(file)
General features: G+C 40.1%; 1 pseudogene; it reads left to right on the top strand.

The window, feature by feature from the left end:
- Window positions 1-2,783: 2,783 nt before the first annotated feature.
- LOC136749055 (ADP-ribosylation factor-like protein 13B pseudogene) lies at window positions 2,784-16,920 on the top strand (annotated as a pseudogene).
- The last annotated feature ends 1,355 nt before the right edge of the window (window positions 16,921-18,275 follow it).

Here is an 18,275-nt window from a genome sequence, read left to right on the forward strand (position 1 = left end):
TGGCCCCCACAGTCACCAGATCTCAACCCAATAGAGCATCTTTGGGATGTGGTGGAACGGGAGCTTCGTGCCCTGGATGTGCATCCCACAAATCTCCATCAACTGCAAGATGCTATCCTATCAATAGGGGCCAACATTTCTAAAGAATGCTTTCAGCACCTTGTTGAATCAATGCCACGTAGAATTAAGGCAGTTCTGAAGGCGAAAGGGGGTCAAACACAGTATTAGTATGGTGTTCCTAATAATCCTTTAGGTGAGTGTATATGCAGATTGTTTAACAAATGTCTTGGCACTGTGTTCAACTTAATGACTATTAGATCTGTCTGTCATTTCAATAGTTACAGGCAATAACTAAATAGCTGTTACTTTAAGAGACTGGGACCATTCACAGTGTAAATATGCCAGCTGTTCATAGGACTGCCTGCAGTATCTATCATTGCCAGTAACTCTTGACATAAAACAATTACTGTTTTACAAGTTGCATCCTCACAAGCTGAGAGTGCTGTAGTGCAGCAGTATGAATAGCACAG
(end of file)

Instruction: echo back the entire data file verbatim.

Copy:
General features: G+C 40.1%; 1 pseudogene; it reads left to right on the top strand.

The window, feature by feature from the left end:
- Window positions 1-2,783: 2,783 nt before the first annotated feature.
- LOC136749055 (ADP-ribosylation factor-like protein 13B pseudogene) lies at window positions 2,784-16,920 on the top strand (annotated as a pseudogene).
- The last annotated feature ends 1,355 nt before the right edge of the window (window positions 16,921-18,275 follow it).

Here is an 18,275-nt window from a genome sequence, read left to right on the forward strand (position 1 = left end):
TGGCCCCCACAGTCACCAGATCTCAACCCAATAGAGCATCTTTGGGATGTGGTGGAACGGGAGCTTCGTGCCCTGGATGTGCATCCCACAAATCTCCATCAACTGCAAGATGCTATCCTATCAATAGGGGCCAACATTTCTAAAGAATGCTTTCAGCACCTTGTTGAATCAATGCCACGTAGAATTAAGGCAGTTCTGAAGGCGAAAGGGGGTCAAACACAGTATTAGTATGGTGTTCCTAATAATCCTTTAGGTGAGTGTATATGCAGATTGTTTAACAAATGTCTTGGCACTGTGTTCAACTTAATGACTATTAGATCTGTCTGTCATTTCAATAGTTACAGGCAATAACTAAATAGCTGTTACTTTAAGAGACTGGGACCATTCACAGTGTAAATATGCCAGCTGTTCATAGGACTGCCTGCAGTATCTATCATTGCCAGTAACTCTTGACATAAAACAATTACTGTTTTACAAGTTGCATCCTCACAAGCTGAGAGTGCTGTAGTGCAGCAGTATGAATAGCACAG